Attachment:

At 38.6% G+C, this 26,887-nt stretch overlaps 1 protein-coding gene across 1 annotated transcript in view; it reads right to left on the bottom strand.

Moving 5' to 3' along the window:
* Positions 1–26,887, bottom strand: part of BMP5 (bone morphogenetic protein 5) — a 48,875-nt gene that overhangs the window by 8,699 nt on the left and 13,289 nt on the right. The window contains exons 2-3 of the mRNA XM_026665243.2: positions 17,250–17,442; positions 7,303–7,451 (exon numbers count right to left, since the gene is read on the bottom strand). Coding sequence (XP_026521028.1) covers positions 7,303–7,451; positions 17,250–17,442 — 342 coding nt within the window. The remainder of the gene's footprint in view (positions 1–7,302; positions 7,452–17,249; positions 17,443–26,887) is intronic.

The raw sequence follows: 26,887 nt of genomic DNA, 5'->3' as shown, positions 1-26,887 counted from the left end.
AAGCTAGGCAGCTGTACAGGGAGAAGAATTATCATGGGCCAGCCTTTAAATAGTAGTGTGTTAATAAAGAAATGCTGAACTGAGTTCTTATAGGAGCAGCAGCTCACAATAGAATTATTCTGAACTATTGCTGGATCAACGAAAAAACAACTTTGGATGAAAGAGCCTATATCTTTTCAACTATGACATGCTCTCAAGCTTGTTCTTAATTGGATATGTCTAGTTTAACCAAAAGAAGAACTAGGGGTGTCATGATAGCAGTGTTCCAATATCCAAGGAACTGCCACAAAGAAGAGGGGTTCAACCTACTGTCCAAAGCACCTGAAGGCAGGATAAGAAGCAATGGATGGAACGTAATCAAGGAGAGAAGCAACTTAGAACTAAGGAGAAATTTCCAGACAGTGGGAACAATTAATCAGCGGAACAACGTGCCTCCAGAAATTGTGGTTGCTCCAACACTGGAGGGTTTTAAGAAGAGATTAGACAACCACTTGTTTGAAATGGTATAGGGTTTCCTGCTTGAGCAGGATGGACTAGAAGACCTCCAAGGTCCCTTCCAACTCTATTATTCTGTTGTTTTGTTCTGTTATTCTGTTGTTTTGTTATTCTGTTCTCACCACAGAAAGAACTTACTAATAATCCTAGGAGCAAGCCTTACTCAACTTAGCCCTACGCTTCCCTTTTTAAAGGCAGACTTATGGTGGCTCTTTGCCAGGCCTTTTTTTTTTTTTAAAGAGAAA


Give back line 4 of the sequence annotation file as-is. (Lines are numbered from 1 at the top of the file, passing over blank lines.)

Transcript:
The raw sequence follows: 26,887 nt of genomic DNA, 5'->3' as shown, positions 1-26,887 counted from the left end.